In the last write up I wanted to develop the importance of trust between the organic producer and the consumer. One of my distinguish readers raised a question that can we trust another fellow human being in particular in a commercially motivated modern society. He is correct. It is very difficult if not impossible for us to trust someone else at the outset. If a consumer cannot trust his or her organic food farmer or producer then the organic food market between these two parties sooner or later will be dysfunctional. Yes, I strongly argue organic market can be sustained if and only if the trust between these two parties (farmer and consumer) can be continued. If the trust the producer and the consumer had formed on each other broken then the organic food market between them will also be collapsed.

As a matter of fact, even in the normal market, there is a major role that trust plays between these two parties. For example, no consumer will buy something, if he or she does not trust the producer. The price, quality, and all other attributes required for a transaction to complete will have their own role to play. However, nothing will work if a consumer has no trust in the producer. Now, instead of answering to my reader’s question, let me ask that reader whether s/he has bought anything in his life if he did not trust the seller or knowing that s/he eventually got the money’s worth? If he had done so, he just wasted his money and will never be able to do so every day in his life.

Organic farmers, as well as organic food consumers, are in my view a special bunch of people who cares for their health, their happiness but also they care for the environment and for rest of the world too. Knowingly or unknowingly, tacitly or overtly these people make decisions taking into account a much broader set of attributes than average consumers or producers.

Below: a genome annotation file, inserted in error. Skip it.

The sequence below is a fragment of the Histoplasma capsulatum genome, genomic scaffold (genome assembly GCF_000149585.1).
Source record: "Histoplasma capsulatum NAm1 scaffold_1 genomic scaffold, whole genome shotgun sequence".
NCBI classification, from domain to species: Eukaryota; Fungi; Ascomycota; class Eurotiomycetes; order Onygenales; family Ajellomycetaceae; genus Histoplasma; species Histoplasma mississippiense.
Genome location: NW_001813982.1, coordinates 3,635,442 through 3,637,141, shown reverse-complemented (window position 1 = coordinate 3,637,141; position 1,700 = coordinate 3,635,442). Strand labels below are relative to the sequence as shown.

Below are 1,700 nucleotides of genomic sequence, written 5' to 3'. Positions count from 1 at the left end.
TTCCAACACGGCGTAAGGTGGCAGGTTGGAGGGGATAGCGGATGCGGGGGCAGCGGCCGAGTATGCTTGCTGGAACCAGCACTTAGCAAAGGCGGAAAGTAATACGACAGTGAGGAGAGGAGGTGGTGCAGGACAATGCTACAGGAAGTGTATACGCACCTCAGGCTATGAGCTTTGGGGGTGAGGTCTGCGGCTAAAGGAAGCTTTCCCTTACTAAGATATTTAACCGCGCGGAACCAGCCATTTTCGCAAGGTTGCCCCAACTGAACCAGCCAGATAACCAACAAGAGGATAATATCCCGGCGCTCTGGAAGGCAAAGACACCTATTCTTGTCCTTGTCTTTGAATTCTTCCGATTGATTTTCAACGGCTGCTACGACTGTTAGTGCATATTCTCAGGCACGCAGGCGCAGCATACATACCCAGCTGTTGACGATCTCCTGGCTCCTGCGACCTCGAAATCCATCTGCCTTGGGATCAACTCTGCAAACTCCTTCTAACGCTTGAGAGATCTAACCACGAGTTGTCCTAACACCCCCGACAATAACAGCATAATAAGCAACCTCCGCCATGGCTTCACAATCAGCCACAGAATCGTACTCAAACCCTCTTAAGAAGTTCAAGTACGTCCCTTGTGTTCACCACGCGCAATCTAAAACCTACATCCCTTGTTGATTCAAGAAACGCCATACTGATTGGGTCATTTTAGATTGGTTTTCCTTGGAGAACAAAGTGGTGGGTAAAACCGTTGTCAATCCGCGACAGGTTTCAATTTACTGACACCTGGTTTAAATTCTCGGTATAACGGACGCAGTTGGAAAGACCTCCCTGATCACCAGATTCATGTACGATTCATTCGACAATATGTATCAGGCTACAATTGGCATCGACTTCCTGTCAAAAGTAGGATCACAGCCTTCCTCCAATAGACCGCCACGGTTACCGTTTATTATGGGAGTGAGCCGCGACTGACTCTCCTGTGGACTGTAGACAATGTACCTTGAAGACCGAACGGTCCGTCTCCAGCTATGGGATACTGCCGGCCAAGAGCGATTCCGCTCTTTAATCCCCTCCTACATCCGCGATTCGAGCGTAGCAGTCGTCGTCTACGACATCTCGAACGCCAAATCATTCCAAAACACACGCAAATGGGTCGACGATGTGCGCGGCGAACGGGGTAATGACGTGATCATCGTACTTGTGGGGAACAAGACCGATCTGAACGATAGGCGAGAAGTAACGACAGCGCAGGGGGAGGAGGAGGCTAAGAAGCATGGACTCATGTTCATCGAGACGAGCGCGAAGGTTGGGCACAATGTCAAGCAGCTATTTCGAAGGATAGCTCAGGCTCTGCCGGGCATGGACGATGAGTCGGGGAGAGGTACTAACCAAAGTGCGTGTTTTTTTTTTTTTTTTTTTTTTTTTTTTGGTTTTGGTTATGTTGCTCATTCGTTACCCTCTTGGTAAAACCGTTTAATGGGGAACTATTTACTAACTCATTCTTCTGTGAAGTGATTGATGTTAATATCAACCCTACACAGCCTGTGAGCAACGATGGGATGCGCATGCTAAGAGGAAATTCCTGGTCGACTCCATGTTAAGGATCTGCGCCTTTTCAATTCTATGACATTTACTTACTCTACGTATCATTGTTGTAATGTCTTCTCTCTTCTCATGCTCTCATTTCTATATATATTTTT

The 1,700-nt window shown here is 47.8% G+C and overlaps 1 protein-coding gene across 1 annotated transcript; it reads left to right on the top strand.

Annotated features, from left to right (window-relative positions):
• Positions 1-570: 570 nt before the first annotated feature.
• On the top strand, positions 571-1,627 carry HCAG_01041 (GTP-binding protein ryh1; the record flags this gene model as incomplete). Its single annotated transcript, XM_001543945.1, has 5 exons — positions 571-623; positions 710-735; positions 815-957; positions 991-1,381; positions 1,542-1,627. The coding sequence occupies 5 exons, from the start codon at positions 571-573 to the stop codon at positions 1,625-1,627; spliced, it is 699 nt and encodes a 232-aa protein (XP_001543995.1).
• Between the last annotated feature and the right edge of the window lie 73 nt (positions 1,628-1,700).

Let us take an example. Farmer X is an organic farmer who as a habit mixes his organic food with non-organic produce. Or farmer Y follows agricultural practices that are not supposed to do in organic farming. Can farmer X or Y continue to do such practices forever? One day this will come out, as old saying goes nobody can fool everybody all the time. Then what will happen to farmer X and Y?  They will go out of business since no consumer wants to buy their products. If you are in the organic food business I am sure you must have experienced such incidents.

I re-iterate if you want to stay in the organic food market you must know your producer as well as your consumer very well. If you are an organic food consumer, you must ask your producers to provide all that you need to know about his or her products, processes, farms, factories, and all aspects of those operations. Visit their farms and spend sometimes with them. Examine their records and question why or why not they follow certain practices. Take photos, engage in discussions and develop a personalized relationship. Talk to farmworkers, and consult with the other buyers and sellers of his products.

The old farmer will tell you that if you dig 10 feet deep well and there is no water then look for what is happening in 100 feet above. So, the trust between organic food producer and the consumer is not a blind trust. Or it is not loyalty that often we see in the market places for no reason. The trust I am referring to here is a relationship that producer and consumer will have to develop in an untiring manner. It is a painstaking process. Both producers and consumers have to work very hard on it. That is the TRUST all about the organic food market we would like to thrive.

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Ahinsa Tea

For several decades, we have exerted great efforts to produce labor and nature friendly tea in Sri Lanka. The dream became a reality when Ahinsa Tea was originally produced in 1999 in a small tea estate, namely the Nilmini Estates in the southern part of Sri Lanka.


Nilmini Estates (Pvt) Ltd, Ihala Millawa, Morawaka, Sri Lanka

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